Tuesday, October 19, 2010

Joan Sutherland

November 1926 – October 2010

When she first had her singing equipment examined by Ivor Griffiths, famous E.N.T. specialist, he declared he had never seen such a large and perfect set of vocal cords. This gift from heaven was unfortunately complemented by sinus trouble that plagued her all her life. But that naturally beautiful voice from an early age was lucky never to have been tampered with by faulty teaching. Her other stroke of fortune was to be coached, first of all in her native Australia, later in England, by Richard Bonynge, pianist, husband and subsequently her conductor.

In her early days she worshipped the sound of Kirsten Flagstad’s voice and thought she might be a Wagnerian soprano. An obsession to sing in Covent Garden led her, after winning competitions and dates at home, to come ‘overseas’. After several auditions she was accepted by the Royal Opera and in 1952 she sang First Lady, High Priestess and Clotilde (to Callas’ Norma), soon graduating to Amelia, Helmwige, Woglinde (are you with me?), then Aida, Agatha, Lady Rich and Jenifer in The Midsummer Marriage. Many of us still remember her limpid tones in that last-named opera, whose plot she did not understand, and incomprehension that only increased when the composer Michael Tippett explained to her what it was all about.

Sutherland was fortunate in that she not only had Bonynge to coach her but that David Webster, the Intendant of the Royal Opera, believed in her. Richard Bonynge adored the music of the first half of the nineteenth century (Italians often call it the Otto Cento). Webster through she could sing Lucia (di Lammermoor) and persuaded his board to send her to Italy to study the role with Tullio Serafin, Grand Old Man of Italian Opera, who had been Callas’ mentor and conductor. Webster also had the vision to appoint Zeffirelli as director. This great producer took Joan in hand, coaching, coaxing and positively glamorising the tall, still rather gawky, big chinned lass from Sydney. He transformed her into a queen of the stage while Serafin and Bonynge saw to the musical and vocal side. The watershed premiere on 17 February 1959 made Sutherland a star, the audience cheered and cheered. She could command her future, appearing in the world’s most famous opera houses. Yet she did not become a diva in the bad sense, she was a success but she did not inhale, she was a star but with her feet on the earth.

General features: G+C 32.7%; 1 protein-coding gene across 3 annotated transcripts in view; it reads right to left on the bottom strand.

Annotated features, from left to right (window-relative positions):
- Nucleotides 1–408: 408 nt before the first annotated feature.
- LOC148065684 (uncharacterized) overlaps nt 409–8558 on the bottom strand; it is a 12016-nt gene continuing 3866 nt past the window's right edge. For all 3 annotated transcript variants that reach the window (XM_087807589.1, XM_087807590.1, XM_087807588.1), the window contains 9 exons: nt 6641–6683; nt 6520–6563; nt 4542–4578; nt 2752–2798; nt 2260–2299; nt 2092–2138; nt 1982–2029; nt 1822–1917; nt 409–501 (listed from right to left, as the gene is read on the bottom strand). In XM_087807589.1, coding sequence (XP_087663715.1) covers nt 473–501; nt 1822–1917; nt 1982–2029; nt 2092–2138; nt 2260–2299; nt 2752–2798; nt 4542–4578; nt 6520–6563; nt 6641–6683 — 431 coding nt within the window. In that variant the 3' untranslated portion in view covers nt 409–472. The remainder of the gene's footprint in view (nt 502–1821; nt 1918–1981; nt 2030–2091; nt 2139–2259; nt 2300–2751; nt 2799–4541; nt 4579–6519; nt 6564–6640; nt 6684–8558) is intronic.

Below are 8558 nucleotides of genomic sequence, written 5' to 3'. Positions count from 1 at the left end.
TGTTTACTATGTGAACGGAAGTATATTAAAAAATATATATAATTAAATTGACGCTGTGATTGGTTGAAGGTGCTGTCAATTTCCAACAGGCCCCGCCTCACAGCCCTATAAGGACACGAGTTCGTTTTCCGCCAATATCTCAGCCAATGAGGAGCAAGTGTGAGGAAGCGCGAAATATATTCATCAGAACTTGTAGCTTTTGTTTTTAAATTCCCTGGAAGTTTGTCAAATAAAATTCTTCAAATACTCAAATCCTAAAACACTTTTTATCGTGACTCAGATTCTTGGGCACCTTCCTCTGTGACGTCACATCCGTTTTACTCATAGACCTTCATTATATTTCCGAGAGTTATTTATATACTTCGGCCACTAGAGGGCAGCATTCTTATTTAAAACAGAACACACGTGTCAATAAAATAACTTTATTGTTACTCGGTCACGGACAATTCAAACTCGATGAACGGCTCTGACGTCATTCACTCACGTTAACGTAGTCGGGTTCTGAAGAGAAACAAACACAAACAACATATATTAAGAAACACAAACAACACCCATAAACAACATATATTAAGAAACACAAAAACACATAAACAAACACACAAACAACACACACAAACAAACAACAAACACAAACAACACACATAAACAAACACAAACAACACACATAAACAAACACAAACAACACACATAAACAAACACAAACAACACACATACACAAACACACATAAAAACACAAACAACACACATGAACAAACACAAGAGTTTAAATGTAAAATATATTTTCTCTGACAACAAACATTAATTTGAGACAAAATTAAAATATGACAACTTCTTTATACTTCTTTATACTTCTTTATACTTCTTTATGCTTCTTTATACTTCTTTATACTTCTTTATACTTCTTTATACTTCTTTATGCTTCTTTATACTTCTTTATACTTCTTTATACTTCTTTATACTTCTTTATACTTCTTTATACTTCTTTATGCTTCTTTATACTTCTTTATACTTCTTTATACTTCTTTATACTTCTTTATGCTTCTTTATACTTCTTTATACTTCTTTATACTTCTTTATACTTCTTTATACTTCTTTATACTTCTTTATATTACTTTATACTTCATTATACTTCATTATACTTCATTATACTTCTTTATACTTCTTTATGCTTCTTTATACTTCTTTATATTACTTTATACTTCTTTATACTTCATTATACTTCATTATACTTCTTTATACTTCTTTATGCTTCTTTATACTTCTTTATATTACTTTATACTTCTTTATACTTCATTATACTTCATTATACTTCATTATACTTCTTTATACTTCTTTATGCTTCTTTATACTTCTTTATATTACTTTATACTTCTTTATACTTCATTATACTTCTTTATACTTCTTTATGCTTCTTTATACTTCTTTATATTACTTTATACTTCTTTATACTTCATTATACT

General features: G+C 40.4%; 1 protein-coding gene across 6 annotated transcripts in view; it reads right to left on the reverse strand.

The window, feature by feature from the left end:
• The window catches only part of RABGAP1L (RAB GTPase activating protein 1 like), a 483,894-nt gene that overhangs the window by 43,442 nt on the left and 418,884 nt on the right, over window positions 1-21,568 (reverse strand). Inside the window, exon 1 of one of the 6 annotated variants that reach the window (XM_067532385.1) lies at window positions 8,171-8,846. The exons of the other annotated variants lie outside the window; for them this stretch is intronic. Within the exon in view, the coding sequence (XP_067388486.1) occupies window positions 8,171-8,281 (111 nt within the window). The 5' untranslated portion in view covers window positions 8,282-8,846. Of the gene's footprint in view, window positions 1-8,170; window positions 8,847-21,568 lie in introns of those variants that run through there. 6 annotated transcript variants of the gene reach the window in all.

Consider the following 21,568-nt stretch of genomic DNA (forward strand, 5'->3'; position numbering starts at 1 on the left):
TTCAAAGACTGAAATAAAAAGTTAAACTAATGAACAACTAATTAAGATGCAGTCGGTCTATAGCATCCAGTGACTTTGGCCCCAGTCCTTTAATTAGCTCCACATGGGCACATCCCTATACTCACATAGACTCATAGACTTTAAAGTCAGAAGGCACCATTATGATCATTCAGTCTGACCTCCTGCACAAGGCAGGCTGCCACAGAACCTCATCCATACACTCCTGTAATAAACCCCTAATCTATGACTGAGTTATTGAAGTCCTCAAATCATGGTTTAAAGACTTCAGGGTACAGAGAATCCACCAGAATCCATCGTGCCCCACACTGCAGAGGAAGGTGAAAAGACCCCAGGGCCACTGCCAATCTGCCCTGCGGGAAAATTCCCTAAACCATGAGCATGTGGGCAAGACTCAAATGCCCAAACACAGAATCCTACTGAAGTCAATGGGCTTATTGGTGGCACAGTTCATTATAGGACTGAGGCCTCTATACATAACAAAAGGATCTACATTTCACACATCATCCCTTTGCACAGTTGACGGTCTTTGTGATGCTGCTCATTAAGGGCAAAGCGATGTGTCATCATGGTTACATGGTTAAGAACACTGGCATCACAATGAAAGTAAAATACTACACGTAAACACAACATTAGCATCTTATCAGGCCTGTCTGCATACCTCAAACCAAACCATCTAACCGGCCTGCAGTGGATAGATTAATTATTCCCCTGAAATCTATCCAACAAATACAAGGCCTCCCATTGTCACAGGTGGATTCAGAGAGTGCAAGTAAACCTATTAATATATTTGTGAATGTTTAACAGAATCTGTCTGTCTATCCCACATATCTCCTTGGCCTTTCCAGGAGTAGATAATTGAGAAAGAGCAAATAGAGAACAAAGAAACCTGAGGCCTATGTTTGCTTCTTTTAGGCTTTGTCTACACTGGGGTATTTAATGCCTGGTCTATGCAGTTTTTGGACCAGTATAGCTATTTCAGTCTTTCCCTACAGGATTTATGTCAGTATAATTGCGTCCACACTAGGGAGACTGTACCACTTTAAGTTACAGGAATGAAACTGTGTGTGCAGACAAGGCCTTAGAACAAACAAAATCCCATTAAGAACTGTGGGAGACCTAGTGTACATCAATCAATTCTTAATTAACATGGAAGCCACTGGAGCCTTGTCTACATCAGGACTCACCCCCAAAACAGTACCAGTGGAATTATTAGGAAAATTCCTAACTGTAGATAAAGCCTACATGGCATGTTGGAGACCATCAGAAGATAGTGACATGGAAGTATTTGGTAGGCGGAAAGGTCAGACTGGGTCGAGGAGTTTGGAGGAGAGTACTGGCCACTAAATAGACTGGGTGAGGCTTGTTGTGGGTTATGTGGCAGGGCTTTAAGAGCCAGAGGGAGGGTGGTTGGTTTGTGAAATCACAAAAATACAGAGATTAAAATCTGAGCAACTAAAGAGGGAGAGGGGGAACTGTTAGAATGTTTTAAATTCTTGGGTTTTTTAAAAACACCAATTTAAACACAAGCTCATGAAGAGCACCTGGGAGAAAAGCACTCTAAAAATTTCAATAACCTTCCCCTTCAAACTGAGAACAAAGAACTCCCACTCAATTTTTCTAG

Vienna, Paris, The Met, La Scala, Covent Garden – as someone charmingly misquoted: “the world was her lobster”. Bonynge began to try his hand with the baton. It was precarious at first as he wasn’t able to begin quietly out of town, it was the big houses where she sang. Gradually he improved; and of course it was ever so convenient. Recordings proliferated; and sold well. There was a tenor they liked to work with: name, Pavarotti. And there was a mezzo they also liked: name Marilyn Horne. Towards the end of her career in 1990 her excellent biographer, dame Norma Major, catalogued her performances. Lucia di Lammermoor she sang an amazing 221 times; other statistics:

  • Tales of Hoffmann – 124
  • Norma – 111
  • Violetta - 81
  • Elvira (Puritani) – 67
  • Donna Anna – 61
  • Anna Glavari – 57
  • Lucrezia Borgie - 51
  • Anna Bolena – 30
  • Leonora (Trovatore) – 31
  • Semiramide – 34
  • Gilda – 22
  • Desdemona – 21

And she sang at least another 36 roles.

Your scribe remembers in particular the Lucia premiere, Semirmide at la Scala (at curtain down one o’clock somebody said “if that was a semi-ramide, how long would a whole one take?), a Don Giovanni with Siepi, Lorengar, Kraus c. Böhm – Bruno Walter said he had never seen a better Donna Anna – and any number of Daughters of the Reg. – Joan could let her hair down and be funny, and one of the final Merry Widows in Sydney; she entered smiling and deprecatingly as if to say: “ok, fellers, so I’m an OAP but the music is good, lets have a ball” – and she sang like a joyful bird.

It was a husband and wife team that worked and it also solved the problem of loneliness that many solo artists complained of. Bonynge’s decorations of the text did not please conductors at first; Lorin Maazel baulked at appoggiaturas and Sir Adrian Boult was moved to make his only witticism ever: “mad scenes from the Messiah”.

Her (and mostly their) recordings sold like hot cakes: 37 complete operas, give or take the odd Woodbird and operetta, including such rarities as Massenet’s Esclarmonde.

About practically every famous musician there is gossip or some nastiness: there was nothing about Joan, she was jolly, good company, a real human being, keen on needlework and gardening, rather shy, good sense of humour, doting on her son Adam. Latterly they had lived in the French speaking part of Switzerland, clean air for her troublesome sinus, not far from a convenient airport (Geneva). Their house was right next door to their friend Noël Coward.

It was while gardening last year that she fell, breaking both legs. She was ill a long time, her crippling arthritis got worse and she made her final cadence on Sunday, 10 October, aged eighty-three, la Stupenda is no more.

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